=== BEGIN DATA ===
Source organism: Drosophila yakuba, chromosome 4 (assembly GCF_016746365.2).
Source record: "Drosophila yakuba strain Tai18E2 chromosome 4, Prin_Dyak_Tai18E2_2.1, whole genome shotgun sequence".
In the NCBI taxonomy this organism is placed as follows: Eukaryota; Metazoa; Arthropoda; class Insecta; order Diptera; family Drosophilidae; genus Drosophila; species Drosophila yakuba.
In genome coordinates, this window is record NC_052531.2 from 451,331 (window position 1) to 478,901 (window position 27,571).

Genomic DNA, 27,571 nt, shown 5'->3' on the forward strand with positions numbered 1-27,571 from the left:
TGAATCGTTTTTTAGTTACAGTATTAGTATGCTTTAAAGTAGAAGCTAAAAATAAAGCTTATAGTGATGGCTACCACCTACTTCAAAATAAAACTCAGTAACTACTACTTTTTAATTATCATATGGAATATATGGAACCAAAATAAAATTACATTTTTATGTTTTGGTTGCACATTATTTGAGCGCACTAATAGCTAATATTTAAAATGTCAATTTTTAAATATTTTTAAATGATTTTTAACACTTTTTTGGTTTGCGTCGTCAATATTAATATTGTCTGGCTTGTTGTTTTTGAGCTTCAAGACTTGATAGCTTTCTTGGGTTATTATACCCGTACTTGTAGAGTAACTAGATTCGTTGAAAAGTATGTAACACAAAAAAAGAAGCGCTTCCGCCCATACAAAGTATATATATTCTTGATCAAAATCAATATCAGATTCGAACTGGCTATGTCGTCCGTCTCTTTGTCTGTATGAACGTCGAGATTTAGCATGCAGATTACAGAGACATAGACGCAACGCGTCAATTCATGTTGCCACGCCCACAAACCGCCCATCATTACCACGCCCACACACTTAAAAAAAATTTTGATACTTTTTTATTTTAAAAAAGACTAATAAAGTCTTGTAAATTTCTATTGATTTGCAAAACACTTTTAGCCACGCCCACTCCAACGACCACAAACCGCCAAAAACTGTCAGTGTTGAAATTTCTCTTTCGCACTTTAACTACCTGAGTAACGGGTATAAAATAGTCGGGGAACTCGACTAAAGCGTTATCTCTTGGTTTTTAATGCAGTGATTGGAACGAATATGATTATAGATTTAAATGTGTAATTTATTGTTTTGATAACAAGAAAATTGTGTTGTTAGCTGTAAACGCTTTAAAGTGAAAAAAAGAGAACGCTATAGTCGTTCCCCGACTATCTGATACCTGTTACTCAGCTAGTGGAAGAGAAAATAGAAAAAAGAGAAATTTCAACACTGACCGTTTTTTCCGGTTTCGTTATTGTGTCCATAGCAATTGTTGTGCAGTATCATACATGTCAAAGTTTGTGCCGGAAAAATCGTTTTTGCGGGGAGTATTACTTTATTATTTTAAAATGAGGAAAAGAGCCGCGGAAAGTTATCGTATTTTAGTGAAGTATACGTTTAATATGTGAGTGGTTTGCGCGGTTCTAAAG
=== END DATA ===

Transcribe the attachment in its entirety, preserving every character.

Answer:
Source organism: Drosophila yakuba, chromosome 4 (assembly GCF_016746365.2).
Source record: "Drosophila yakuba strain Tai18E2 chromosome 4, Prin_Dyak_Tai18E2_2.1, whole genome shotgun sequence".
In the NCBI taxonomy this organism is placed as follows: Eukaryota; Metazoa; Arthropoda; class Insecta; order Diptera; family Drosophilidae; genus Drosophila; species Drosophila yakuba.
In genome coordinates, this window is record NC_052531.2 from 451,331 (window position 1) to 478,901 (window position 27,571).

Genomic DNA, 27,571 nt, shown 5'->3' on the forward strand with positions numbered 1-27,571 from the left:
TGAATCGTTTTTTAGTTACAGTATTAGTATGCTTTAAAGTAGAAGCTAAAAATAAAGCTTATAGTGATGGCTACCACCTACTTCAAAATAAAACTCAGTAACTACTACTTTTTAATTATCATATGGAATATATGGAACCAAAATAAAATTACATTTTTATGTTTTGGTTGCACATTATTTGAGCGCACTAATAGCTAATATTTAAAATGTCAATTTTTAAATATTTTTAAATGATTTTTAACACTTTTTTGGTTTGCGTCGTCAATATTAATATTGTCTGGCTTGTTGTTTTTGAGCTTCAAGACTTGATAGCTTTCTTGGGTTATTATACCCGTACTTGTAGAGTAACTAGATTCGTTGAAAAGTATGTAACACAAAAAAAGAAGCGCTTCCGCCCATACAAAGTATATATATTCTTGATCAAAATCAATATCAGATTCGAACTGGCTATGTCGTCCGTCTCTTTGTCTGTATGAACGTCGAGATTTAGCATGCAGATTACAGAGACATAGACGCAACGCGTCAATTCATGTTGCCACGCCCACAAACCGCCCATCATTACCACGCCCACACACTTAAAAAAAATTTTGATACTTTTTTATTTTAAAAAAGACTAATAAAGTCTTGTAAATTTCTATTGATTTGCAAAACACTTTTAGCCACGCCCACTCCAACGACCACAAACCGCCAAAAACTGTCAGTGTTGAAATTTCTCTTTCGCACTTTAACTACCTGAGTAACGGGTATAAAATAGTCGGGGAACTCGACTAAAGCGTTATCTCTTGGTTTTTAATGCAGTGATTGGAACGAATATGATTATAGATTTAAATGTGTAATTTATTGTTTTGATAACAAGAAAATTGTGTTGTTAGCTGTAAACGCTTTAAAGTGAAAAAAAGAGAACGCTATAGTCGTTCCCCGACTATCTGATACCTGTTACTCAGCTAGTGGAAGAGAAAATAGAAAAAAGAGAAATTTCAACACTGACCGTTTTTTCCGGTTTCGTTATTGTGTCCATAGCAATTGTTGTGCAGTATCATACATGTCAAAGTTTGTGCCGGAAAAATCGTTTTTGCGGGGAGTATTACTTTATTATTTTAAAATGAGGAAAAGAGCCGCGGAAAGTTATCGTATTTTAGTGAAGTATACGTTTAATATGTGAGTGGTTTGCGCGGTTCTAAAG